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To determine the epidemiology of infective endocarditis (IE) presenting in pediatric patients during a 60-year period at our institution.
In this retrospective medical record review, we extracted demographic characteristics, diagnostic variables, and outcomes for patients less than 20 years of age diagnosed with IE from January 1, 1980, to June 30, 2011. We compared this cohort with a previously reported cohort of pediatric patients with IE from our institution diagnosed from 1950 to 1979.
We identified 47 patients (24 males; mean ± SD age at diagnosis, 12.3±5.5 years [range, 1 day to 18.9 years]) who had 53 episodes of IE. The most common isolated organisms were viridans streptococci (17 of 53 episodes [32%]) and Staphylococcus aureus (12 of 53 episodes [23%]). Of the 47 patients, 36 (77%) had congenital heart disease, 24 of whom had cardiac surgery before their first episode of IE (mean ± SD time to IE diagnosis after surgery, 4.2±3.2 years [range, 64 days to 11.3 years]). Fourteen patients (30%) required valve replacement because of valvular IE, and 16 (34%) had complications, including mycotic aneurysm, myocardial abscess, or emboli. Vegetations were identified using echocardiography in 37 of the 53 unique episodes of IE (70%). Endocarditis-related mortality occurred in 1 patient. Compared with the historical (1950-1979) cohort, there were no differences in patient demographic characteristics, history of congenital heart disease, or infecting organisms. One-year mortality was significantly lower in the modern cohort (4%) compared with the historical cohort (38%) (P<.001).
Most pediatric episodes of IE occur in patients with congenital heart disease. Mortality due to endocarditis has decreased in the modern era.
Infective endocarditis (IE) is rare in the pediatric population and historically carries a high risk for morbidity and mortality. The incidence of pediatric IE is thought to be increasing in the current era.1 Compared with adults, the incidence of IE in pediatric patients is much lower, occurring at a rate of 0.34 to 0.64 cases per 100,000 per year.2 In developed countries, there has been a decline in rheumatic fever; however, there has been increased survival of patients with congenital heart disease (CHD). This increase in the overall number of patients with CHD may be a major component of the increased incidence of IE.2,3 Advancements in cardiac surgery for congenital defects include the increased use of bioprosthetic and synthetic materials that may further increase the risk for development of IE in patients with CHD.4
Advances in echocardiography since the 1980s have allowed for improved anatomic delineation of vegetations in patients with IE and have helped in decisions between medical or surgical intervention. Finally, antibiotic prophylaxis for high-risk patients has been recommended by the American Heart Association since 1955.5 The use of antibiotic prophylaxis is thought to reduce the incidence of IE in high-risk patients after dental and genitourinary procedures.5
Our institution is a referral center for the care of infants and children with CHD. A previous study of pediatric IE published in 1982 examined cases seen at Mayo Clinic between 1950 and 1979.6 In the current study, we reviewed our experience in the treatment of pediatric IE between 1980 and 2011 and compared differences in patient characteristics and outcomes between the 2 studies. We further sought to assess the impact of echocardiography, surgical treatment, and antibiotic prophylaxis on the current cohort.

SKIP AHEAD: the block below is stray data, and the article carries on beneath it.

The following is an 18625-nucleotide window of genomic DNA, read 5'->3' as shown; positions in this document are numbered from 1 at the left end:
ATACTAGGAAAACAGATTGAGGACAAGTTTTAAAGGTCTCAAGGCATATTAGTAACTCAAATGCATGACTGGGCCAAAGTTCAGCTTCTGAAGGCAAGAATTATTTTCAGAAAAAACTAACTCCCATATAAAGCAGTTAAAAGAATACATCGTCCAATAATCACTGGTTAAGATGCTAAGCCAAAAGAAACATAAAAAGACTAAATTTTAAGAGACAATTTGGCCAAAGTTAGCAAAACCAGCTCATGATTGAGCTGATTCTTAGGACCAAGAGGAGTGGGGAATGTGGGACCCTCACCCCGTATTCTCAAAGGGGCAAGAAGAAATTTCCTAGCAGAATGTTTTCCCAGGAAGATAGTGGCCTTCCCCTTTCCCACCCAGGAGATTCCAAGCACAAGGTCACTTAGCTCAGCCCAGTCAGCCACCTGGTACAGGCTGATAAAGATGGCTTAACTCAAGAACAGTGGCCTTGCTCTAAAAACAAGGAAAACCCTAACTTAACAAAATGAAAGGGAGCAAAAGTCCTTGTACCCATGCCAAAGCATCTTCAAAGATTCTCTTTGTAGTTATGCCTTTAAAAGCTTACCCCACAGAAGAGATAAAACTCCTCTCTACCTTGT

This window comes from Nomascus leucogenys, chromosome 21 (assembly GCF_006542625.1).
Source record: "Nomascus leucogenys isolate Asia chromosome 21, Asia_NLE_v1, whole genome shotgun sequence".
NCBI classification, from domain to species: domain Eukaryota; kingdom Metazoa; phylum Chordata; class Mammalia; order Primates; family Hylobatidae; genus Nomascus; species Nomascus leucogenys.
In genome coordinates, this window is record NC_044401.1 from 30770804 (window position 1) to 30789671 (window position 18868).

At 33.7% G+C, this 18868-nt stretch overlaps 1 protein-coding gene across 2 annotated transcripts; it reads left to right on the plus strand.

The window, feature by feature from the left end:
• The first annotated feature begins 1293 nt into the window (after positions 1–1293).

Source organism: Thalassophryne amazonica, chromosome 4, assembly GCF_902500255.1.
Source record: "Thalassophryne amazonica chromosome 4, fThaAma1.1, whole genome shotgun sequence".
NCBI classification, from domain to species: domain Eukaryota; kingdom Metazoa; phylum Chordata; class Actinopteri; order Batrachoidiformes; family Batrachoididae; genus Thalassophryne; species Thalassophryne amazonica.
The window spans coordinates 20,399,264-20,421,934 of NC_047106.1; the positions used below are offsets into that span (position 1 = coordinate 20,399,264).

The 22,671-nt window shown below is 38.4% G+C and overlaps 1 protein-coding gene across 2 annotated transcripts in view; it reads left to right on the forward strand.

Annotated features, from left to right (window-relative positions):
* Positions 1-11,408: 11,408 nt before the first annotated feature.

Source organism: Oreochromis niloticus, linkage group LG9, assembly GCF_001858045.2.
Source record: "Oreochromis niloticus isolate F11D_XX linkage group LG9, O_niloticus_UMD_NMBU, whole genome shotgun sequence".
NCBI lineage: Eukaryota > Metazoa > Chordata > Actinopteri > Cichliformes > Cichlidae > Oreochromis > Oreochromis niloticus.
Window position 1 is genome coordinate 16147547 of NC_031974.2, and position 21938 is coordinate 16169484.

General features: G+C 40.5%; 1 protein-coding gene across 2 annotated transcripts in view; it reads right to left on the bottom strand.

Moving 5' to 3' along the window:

In this institutional review board–approved study, we searched the Mayo Clinic Division of Infectious Diseases endocarditis database for any patient younger than 20 years diagnosed with IE between January 1,1980, and June 30, 2011. We reviewed all potential cases to confirm that they met the modified Duke criteria for the diagnosis of IE.7 Extracted variables included patient demographic characteristics, infecting organism, history of CHD, prior cardiac surgery, morbidity, mortality, previous dental procedures, and the diagnostic imaging utilized. When available, all diagnostic imaging studies were reviewed by the authors to confirm diagnostic and testing outcomes. We defined morbidity as any diagnosis of mycotic aneurysm, septic emboli, stroke, or abscess at the time of IE.
The data from our review were compared with the previously reported cohort from our institution (1950-1979).6 The historical (1950-1979) cohort was designated as cohort 1, and the current era (1980-2011) cohort was designated as cohort 2. Of note, in the cohort 1 study, the investigators did not report mean age and age range but did report the number of patients in specific age groups (<1, 1-3, 4-6, 7-9, 10-12, and 13-15 years). Patients between the ages of 16 and 19 were not included in cohort 1.
Data were analyzed using JMP 7.0 statistical software (SAS Institute Inc, Cary, NC). All continuous variables were reported as mean ± SD. Proportions were analyzed and compared using the Fisher exact test. Means were analyzed using the independent group t test for means. A 2-sided P value of less than .05 was considered statistically significant.
During the 60-year study period (1950-2011) encompassing the 2 cohorts, 97 pediatric patients with IE were seen at our institution. These 97 patients were diagnosed with a total of 103 unique cases of IE. Patient demographic characteristics for both cohorts are shown in Table 1. There were no statistically significant differences for gender, age, and history of CHD. The most common time of presentation in both cohorts was in the teenage years. In cohort 1, 20 of 50 diagnosed episodes IE (40%) occurred in patients between 13 and 15 years of age. In cohort 2, 19 of 53 diagnosed episodes of IE (36%) occurred in patients aged 16 to 19 years, and an additional 10 episodes (19%) occurred in patients aged 13 to 15 years.
The different types of CHD found in each cohort are shown in Table 2. Ventricular septal defects (VSDs) were the predominant CHD in cohort 1 (13 of 37 patients [35%]), while in cohort 2, only 3 of 40 episodes of IE (8%) occurred in patients with an isolated VSD (P<.001). Conversely, pulmonary atresia with VSD was more common in cohort 2 (7 of 36 patients [19%]) than in cohort 1 (0 of 37 patients).